Why are discos, bars, karaoke parlors, and indoor sports facilities excepted from the non-essential businesses and services which have been allowed to be reopened in Ho Chi Minh City from March 1?
A number of readers have written to Tuoi Tre (Youth) newspaper to raise this question after authorities in Ho Chi Minh City decided to reopen non-essential businesses and services from early March, except for discos, bars, karaoke parlors, and indoor sports facilities.
“Because those enclosed spaces provide a higher risk of virus transmission when they operate if someone at the places is infected with COVID-19,” Nguyen Tri Dung, director of the Ho Chi Minh City Center for Disease Control and Prevention, responded on Saturday.
“So the city will continue to consider the time when we can reopen those places."
Earlier, the municipal People’s Committee sent a document to relevant agencies regarding COVID-19 prevention and control measures in the coming time, saying non-essential services and businesses were allowed to resume operations from March 1 with strict pandemic prevention and control measures to be applied.
All activities at these venues must ensure that all patrons maintain social distancing of one meter.
Eateries and cafés must not serve over 30 people at a time.
Religious activities must not include more than 50 participants at a time, while a one-meter-distance rule must be kept.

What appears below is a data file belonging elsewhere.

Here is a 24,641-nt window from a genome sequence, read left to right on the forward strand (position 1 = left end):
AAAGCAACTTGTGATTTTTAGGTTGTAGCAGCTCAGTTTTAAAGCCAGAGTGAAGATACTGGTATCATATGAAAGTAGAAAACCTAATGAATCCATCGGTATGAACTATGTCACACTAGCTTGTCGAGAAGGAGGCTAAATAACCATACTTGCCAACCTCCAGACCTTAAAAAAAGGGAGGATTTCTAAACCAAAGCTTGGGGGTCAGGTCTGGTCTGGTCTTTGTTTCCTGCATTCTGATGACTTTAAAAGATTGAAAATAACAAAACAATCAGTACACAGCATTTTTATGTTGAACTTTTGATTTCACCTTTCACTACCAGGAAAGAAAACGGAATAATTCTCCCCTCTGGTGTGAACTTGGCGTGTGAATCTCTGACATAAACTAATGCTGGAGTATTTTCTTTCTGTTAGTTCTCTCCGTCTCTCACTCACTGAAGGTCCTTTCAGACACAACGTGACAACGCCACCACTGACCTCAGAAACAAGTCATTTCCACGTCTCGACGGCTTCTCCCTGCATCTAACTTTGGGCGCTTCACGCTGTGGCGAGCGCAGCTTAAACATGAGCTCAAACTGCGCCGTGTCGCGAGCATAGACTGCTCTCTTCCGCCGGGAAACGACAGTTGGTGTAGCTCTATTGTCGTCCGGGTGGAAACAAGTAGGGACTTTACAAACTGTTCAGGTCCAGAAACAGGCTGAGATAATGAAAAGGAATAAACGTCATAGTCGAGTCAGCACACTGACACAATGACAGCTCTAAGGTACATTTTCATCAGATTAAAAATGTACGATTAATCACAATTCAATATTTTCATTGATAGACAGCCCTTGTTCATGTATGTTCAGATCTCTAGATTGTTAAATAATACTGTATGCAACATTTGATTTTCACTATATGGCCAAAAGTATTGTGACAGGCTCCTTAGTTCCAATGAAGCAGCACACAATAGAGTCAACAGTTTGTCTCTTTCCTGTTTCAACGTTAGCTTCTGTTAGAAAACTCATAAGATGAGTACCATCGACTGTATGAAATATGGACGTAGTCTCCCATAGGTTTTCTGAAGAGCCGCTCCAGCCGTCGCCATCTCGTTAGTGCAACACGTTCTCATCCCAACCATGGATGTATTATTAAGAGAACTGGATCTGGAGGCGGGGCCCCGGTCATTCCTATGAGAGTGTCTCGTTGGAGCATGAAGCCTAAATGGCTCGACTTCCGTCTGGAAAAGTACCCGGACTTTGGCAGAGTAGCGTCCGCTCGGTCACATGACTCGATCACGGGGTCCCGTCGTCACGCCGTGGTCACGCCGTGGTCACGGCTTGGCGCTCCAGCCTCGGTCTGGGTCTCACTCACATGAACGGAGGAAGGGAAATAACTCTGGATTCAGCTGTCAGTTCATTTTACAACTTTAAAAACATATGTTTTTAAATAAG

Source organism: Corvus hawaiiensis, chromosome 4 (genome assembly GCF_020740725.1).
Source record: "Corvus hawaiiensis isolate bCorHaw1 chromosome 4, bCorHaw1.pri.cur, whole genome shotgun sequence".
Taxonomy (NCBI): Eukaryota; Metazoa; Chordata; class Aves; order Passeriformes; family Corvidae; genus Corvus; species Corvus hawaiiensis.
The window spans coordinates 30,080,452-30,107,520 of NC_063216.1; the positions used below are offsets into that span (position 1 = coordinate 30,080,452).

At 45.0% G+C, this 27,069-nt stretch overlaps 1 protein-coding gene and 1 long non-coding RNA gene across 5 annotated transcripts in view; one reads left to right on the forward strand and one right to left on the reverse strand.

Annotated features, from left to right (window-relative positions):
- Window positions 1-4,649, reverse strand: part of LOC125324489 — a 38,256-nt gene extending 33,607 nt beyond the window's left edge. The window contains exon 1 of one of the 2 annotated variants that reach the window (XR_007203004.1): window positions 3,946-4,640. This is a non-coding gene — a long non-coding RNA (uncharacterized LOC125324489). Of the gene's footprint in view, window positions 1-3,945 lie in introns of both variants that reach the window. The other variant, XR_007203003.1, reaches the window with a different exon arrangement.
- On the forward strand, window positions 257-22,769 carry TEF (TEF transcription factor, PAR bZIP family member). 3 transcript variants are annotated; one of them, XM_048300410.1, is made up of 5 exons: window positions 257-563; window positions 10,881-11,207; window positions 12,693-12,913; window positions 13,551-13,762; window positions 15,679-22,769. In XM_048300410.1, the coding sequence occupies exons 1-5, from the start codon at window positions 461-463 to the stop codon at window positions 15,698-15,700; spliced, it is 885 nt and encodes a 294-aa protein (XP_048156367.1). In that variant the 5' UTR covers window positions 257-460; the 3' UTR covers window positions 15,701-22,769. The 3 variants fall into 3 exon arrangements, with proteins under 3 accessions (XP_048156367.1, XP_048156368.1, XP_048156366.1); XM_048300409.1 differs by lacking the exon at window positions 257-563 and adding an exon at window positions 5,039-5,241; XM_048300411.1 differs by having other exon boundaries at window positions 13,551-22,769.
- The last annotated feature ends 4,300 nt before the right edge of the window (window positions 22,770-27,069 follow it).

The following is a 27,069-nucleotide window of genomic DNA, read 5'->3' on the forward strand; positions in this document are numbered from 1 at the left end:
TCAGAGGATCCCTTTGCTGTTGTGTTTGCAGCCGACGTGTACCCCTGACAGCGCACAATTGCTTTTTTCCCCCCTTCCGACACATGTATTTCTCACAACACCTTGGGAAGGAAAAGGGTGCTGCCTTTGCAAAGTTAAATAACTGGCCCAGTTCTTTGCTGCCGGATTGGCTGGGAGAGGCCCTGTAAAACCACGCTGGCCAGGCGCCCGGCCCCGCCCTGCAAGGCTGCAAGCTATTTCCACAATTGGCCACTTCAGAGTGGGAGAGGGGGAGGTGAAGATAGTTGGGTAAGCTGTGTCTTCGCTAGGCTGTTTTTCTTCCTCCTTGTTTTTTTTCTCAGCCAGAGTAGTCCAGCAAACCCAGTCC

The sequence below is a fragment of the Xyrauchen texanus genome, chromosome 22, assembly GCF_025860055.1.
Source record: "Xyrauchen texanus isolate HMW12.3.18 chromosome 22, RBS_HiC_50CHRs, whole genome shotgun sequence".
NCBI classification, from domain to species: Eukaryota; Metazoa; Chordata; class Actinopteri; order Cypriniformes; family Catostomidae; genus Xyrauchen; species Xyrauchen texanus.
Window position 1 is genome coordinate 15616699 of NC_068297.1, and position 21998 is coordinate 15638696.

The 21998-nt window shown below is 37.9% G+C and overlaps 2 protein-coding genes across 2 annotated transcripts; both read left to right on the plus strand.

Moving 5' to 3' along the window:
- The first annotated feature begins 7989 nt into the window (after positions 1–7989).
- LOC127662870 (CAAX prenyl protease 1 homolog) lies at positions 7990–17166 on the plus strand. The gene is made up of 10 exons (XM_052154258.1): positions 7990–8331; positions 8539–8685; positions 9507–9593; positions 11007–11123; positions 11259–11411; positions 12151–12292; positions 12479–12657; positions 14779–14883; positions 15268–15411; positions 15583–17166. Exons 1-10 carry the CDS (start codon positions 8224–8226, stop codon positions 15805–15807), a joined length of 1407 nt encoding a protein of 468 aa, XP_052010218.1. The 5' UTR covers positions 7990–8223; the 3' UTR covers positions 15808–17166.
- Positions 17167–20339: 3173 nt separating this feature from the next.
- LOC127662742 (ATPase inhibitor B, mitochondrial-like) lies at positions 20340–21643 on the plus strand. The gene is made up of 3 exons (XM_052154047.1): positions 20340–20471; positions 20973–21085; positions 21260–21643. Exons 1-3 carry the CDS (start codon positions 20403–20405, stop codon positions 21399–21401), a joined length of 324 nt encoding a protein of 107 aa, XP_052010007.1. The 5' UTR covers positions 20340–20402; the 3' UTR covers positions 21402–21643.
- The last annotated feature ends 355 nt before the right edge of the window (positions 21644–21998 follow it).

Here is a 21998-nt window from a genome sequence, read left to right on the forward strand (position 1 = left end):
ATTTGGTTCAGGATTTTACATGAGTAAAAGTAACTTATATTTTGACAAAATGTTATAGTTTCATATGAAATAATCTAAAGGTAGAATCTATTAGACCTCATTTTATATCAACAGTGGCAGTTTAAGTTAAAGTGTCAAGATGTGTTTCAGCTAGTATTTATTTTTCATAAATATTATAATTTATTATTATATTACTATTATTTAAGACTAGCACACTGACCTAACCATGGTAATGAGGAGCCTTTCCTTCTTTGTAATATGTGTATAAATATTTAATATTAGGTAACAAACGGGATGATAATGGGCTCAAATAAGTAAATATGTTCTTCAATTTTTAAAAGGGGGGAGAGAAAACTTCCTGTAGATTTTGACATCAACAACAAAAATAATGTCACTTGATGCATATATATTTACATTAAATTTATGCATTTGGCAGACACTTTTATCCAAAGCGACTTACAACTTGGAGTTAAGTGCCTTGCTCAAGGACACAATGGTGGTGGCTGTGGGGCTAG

Meanwhile, discos, bars, karaoke parlors, pubs, beer clubs, and sports facilities in enclosed space will remain shuttered until further notice.
The city has also required relevant agencies and people to continue the 5K message which stands for Khau trang (face masks) - Khu khuan (disinfection) - Khoang cach (distance) - Khong tu tap (no gathering) – Khai bao y te (health declaration) to prevent the spread of COVID-19.
Ho Chi Minh City authorities ordered the suspension of discos, bars, wedding centers, karaoke parlors, massage parlors and movie theaters from 12:00 pm on February 9 onward, amidst the complicated developments of a new outbreak in the city at the time.
The city has recorded zero new local infections since February 11, with its domestic case count standing at 36, as recorded from January 27, when Vietnam was hit by a new wave of transmissions in nearly two months.